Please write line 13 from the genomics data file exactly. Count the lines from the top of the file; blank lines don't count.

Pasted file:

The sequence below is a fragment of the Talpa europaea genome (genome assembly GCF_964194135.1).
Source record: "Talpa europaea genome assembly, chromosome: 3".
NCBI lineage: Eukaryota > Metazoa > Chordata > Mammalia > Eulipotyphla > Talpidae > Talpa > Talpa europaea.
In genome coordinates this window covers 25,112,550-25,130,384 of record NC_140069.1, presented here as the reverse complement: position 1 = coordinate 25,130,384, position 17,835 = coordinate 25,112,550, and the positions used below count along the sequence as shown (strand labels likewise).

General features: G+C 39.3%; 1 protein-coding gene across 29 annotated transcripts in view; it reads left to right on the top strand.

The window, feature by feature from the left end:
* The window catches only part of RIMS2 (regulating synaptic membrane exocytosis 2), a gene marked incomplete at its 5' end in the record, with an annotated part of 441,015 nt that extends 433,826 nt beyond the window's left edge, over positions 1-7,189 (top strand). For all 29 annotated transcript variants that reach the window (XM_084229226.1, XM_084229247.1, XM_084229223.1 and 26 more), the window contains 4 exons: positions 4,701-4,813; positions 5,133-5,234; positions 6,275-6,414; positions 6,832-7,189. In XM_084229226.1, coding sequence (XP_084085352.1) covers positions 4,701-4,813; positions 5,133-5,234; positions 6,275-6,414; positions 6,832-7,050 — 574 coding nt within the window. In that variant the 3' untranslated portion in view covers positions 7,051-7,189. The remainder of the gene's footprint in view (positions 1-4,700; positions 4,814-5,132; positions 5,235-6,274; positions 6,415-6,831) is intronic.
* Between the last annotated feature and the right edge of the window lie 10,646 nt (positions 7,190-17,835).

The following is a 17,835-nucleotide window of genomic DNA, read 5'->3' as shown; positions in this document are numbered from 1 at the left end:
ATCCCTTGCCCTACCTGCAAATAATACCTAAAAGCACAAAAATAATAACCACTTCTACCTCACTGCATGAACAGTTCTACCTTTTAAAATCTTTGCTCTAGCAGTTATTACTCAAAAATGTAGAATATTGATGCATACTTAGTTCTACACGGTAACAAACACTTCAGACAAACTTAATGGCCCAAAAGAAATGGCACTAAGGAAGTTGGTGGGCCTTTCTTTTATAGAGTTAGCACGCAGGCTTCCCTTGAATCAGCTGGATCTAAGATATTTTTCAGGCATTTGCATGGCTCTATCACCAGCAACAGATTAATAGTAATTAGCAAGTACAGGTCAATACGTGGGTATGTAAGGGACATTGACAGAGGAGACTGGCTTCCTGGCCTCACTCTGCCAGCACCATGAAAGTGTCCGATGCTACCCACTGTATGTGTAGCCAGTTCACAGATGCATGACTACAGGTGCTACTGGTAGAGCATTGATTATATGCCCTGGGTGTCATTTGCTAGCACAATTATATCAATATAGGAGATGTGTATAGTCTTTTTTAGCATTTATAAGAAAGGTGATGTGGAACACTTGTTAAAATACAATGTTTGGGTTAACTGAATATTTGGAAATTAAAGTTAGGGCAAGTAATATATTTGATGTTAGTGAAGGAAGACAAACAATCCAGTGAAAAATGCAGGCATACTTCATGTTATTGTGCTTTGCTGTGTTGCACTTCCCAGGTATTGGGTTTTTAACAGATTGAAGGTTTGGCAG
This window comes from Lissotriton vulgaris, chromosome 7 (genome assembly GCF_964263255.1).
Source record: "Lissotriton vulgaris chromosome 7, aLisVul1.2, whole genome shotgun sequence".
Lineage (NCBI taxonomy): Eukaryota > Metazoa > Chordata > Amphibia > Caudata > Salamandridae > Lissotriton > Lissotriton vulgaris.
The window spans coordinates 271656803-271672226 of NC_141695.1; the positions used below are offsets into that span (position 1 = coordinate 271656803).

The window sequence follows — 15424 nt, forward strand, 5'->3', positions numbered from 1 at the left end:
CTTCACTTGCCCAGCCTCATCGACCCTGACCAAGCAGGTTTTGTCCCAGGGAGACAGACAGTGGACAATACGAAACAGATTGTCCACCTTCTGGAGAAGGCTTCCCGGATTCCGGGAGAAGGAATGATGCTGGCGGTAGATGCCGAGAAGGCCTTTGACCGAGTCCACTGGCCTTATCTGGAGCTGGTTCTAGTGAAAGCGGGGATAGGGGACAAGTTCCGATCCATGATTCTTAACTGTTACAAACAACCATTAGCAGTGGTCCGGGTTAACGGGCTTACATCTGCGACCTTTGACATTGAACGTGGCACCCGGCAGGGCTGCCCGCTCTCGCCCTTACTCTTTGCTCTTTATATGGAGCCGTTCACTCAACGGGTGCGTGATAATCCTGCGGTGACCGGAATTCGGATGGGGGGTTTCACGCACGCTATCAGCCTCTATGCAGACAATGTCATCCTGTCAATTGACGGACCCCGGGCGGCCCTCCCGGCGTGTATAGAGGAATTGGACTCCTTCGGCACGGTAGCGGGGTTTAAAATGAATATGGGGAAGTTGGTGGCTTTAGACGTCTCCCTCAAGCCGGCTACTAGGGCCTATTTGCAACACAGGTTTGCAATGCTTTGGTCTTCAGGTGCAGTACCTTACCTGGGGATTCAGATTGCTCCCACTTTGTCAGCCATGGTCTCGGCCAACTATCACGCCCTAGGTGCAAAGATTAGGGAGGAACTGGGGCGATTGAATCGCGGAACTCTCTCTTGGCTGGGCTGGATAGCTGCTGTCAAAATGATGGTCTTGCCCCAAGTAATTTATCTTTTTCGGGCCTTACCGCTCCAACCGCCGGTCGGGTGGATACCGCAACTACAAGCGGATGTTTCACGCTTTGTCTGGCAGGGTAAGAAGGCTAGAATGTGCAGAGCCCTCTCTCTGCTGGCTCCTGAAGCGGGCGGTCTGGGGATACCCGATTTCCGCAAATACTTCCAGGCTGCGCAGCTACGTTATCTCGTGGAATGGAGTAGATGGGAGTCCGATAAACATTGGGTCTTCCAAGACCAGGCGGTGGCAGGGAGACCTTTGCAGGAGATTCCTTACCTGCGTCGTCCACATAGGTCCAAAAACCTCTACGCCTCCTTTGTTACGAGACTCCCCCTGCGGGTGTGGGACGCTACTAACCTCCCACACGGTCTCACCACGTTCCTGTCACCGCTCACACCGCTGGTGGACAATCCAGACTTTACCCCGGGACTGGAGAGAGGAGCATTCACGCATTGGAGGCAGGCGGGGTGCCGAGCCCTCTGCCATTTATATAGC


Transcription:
Lineage (NCBI taxonomy): Eukaryota > Metazoa > Chordata > Amphibia > Caudata > Salamandridae > Lissotriton > Lissotriton vulgaris.